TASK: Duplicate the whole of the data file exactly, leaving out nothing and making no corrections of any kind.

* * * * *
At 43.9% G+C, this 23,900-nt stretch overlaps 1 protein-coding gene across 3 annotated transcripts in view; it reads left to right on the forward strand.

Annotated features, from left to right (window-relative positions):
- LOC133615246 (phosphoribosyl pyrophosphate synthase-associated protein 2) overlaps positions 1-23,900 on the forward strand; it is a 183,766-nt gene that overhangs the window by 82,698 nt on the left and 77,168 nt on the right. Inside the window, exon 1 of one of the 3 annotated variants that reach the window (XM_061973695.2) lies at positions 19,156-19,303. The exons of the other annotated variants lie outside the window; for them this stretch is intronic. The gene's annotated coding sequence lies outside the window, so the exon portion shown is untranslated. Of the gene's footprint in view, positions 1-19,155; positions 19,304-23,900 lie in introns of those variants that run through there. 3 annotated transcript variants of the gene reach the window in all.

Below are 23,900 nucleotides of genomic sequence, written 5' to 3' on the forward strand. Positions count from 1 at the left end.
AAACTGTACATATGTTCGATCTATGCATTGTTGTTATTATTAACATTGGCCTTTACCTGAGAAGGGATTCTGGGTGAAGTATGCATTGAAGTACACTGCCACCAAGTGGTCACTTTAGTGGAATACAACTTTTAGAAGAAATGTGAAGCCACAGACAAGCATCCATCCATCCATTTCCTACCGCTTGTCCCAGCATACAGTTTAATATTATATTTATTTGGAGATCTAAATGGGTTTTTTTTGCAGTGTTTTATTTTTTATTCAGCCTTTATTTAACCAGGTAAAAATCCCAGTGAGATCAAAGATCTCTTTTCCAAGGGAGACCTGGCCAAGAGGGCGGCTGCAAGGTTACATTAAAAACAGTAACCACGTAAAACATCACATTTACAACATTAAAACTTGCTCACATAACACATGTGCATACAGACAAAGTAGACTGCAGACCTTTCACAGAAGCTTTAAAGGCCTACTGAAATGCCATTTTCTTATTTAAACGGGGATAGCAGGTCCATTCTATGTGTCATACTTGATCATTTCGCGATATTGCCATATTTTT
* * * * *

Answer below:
At 43.9% G+C, this 23,900-nt stretch overlaps 1 protein-coding gene across 3 annotated transcripts in view; it reads left to right on the forward strand.

Annotated features, from left to right (window-relative positions):
- LOC133615246 (phosphoribosyl pyrophosphate synthase-associated protein 2) overlaps positions 1-23,900 on the forward strand; it is a 183,766-nt gene that overhangs the window by 82,698 nt on the left and 77,168 nt on the right. Inside the window, exon 1 of one of the 3 annotated variants that reach the window (XM_061973695.2) lies at positions 19,156-19,303. The exons of the other annotated variants lie outside the window; for them this stretch is intronic. The gene's annotated coding sequence lies outside the window, so the exon portion shown is untranslated. Of the gene's footprint in view, positions 1-19,155; positions 19,304-23,900 lie in introns of those variants that run through there. 3 annotated transcript variants of the gene reach the window in all.

Below are 23,900 nucleotides of genomic sequence, written 5' to 3' on the forward strand. Positions count from 1 at the left end.
AAACTGTACATATGTTCGATCTATGCATTGTTGTTATTATTAACATTGGCCTTTACCTGAGAAGGGATTCTGGGTGAAGTATGCATTGAAGTACACTGCCACCAAGTGGTCACTTTAGTGGAATACAACTTTTAGAAGAAATGTGAAGCCACAGACAAGCATCCATCCATCCATTTCCTACCGCTTGTCCCAGCATACAGTTTAATATTATATTTATTTGGAGATCTAAATGGGTTTTTTTTGCAGTGTTTTATTTTTTATTCAGCCTTTATTTAACCAGGTAAAAATCCCAGTGAGATCAAAGATCTCTTTTCCAAGGGAGACCTGGCCAAGAGGGCGGCTGCAAGGTTACATTAAAAACAGTAACCACGTAAAACATCACATTTACAACATTAAAACTTGCTCACATAACACATGTGCATACAGACAAAGTAGACTGCAGACCTTTCACAGAAGCTTTAAAGGCCTACTGAAATGCCATTTTCTTATTTAAACGGGGATAGCAGGTCCATTCTATGTGTCATACTTGATCATTTCGCGATATTGCCATATTTTT